Shanice McLean’s mother, three aunts, grandmother and cousins flew in from Los Angeles last week and on Sunday wore clear ponchos against the showers as they waited for Duke University to make it official: A little rain wasn’t going to stop them from seeing the first person in their family get a college degree.
“We are definitely going to be here,” said McLean’s aunt Michelle Scott, 45.
McLean received one of the 5,100 degrees bestowed upon undergraduates, graduates and professionals at Duke’s 9 a.m. commencement ceremony. Under a gray sky, graduates and their parents sat through light showers falling on and off at the Durham Bulls Athletic Park in downtown Durham.
The ceremony was held at the ballpark because of renovations at the standard venue, Wallace Wade Stadium. Duke officials handed out granola bars, water and ponchos to the expected 13,000 attendees.
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About 1,671 undergraduates and 2,395 graduate and professional students received degrees. An additional 1,096 students who graduated in September or December were invited to participate in Sunday’s event. Six people received honorary degrees, including Renée Fleming, the opera singer and four-time Grammy winner who sung on the “Lord of Rings” soundtrack, and jazz pianist McCoy Tyner, a five-time Grammy winner and member of the original John Coltrane Quartet.
The commencement address came from Paul Farmer, a Duke alumnus, anthropologist and physician who is chair of the Department of Global Health and Social Medicine at Harvard Medical School and chief of the division of Global Health Equity at Brigham and Women’s Hospital in Boston. Farmer, a Duke trustee, also co-founded international nonprofit Partners In Health, which provides health care services, does research and advocates for people who are sick and living in poverty in Haiti and other countries.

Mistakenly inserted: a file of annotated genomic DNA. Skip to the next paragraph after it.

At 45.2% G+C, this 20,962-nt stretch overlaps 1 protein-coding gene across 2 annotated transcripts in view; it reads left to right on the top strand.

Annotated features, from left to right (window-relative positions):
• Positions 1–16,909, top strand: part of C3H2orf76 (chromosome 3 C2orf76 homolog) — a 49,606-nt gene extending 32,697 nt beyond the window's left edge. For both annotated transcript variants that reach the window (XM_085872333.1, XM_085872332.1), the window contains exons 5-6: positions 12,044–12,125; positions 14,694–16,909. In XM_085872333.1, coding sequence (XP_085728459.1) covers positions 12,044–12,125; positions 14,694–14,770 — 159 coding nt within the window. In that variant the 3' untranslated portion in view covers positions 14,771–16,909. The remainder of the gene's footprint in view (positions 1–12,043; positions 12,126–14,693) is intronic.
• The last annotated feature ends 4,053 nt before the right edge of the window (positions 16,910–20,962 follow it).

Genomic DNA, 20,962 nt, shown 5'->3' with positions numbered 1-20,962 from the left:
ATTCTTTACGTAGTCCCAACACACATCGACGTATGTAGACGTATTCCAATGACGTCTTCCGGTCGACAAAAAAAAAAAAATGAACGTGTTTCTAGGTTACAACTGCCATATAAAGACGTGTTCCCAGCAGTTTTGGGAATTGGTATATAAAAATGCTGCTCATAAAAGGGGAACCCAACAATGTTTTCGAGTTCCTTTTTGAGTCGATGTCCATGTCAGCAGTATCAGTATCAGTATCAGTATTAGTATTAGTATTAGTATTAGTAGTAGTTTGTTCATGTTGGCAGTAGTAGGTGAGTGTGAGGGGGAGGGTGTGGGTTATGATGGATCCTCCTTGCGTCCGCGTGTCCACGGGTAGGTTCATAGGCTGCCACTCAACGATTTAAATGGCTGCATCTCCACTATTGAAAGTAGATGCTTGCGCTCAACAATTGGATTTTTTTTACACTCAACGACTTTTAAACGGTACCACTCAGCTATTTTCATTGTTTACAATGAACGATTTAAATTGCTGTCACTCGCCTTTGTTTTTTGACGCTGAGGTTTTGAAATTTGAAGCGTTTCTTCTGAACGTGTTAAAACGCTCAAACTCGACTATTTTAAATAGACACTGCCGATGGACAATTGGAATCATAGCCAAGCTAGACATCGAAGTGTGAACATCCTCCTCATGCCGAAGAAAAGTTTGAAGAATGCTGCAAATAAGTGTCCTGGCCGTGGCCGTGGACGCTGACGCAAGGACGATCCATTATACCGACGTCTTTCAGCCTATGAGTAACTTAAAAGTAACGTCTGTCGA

‘He broke the mold’
Farmer’s 40-minute speech received a mixed response from students, some of whom took to social media to express dismay, boredom and confusion while Farmer was still talking. Other students interviewed described the speech in varied terms: goofy, weird, rambling, interesting, fun and inspirational.
“He broke the mold with that one,” said graduate Chisom Ama, 21.
Farmer’s speech wound through a variety of topics – his desire for his daughter to attend Duke, his work with farmers in Haiti and his path to Harvard, where he earned a medical degree and a doctorate in medical anthropology; and his struggle to understand a Sports Illustrated article on a basketball player.
Along the way, he threw out inside Duke jokes in the form of shout-outs to departments, professors, mothers and graduating basketball player Quinn Cook. Farmer also told a story about attending a basketball game and then running to retreat after receiving a glare from an opposing player he had yelled at.
Those comments ultimately led to advice in which Farmer encouraged students to reject the notion that students can’t understand the views of others, their suffering or their dismay.
“Imagine what medicine or nursing would be like if we maintain that it is not possible to treat leukemia, or empathize with a patient with leukemia unless we ourselves have endured it,” he said. “We understand what someone being choked means when he says, ‘I can’t breathe.’”
Grads excited about future
Farmer also said that students should be prepared for disappointments and shouldn’t forget how lucky they are to live in a world not limited by poverty and social ills. He advised them to use their knowledge, empathy and patience to solve those problems.
“Just as empathy can be cultured, so too can knowledge be put in the service to community,” he said.
Graduate Kristen Murray, 22, said the speech and some of Farmer’s comments, including associating attending basketball games with post traumatic stress disorder, were “inappropriate.” Murray felt as though the speech was too centered on Farmer.
Beyond the speech, students said they are relieved to be graduating and excited about their future. They were sad to say goodbye to the Duke community that has pushed them, nurtured them and comforted them.
The day was the culmination of an experience in which students learned who they are and what they want to do in the world, said graduate Rachel Albright, 21.
After the ceremony, Sheryl Murphy and Ed Jablonski were taking picture after picture with their son Ward Jablonski, 26, who received a master’s in engineering management.
Murphy, of Friendswood, Texas, said she wasn’t sure her son would have a future after he was in a severe car accident at age 19 and suffered massive head trauma.
“He was basically dead on the side of the road,” she said. But he crawled his way back, and he now has a job testing engines that could eventually take humans to Mars.
“I am just so proud,” said Murphy, 57. “He is my miracle child.”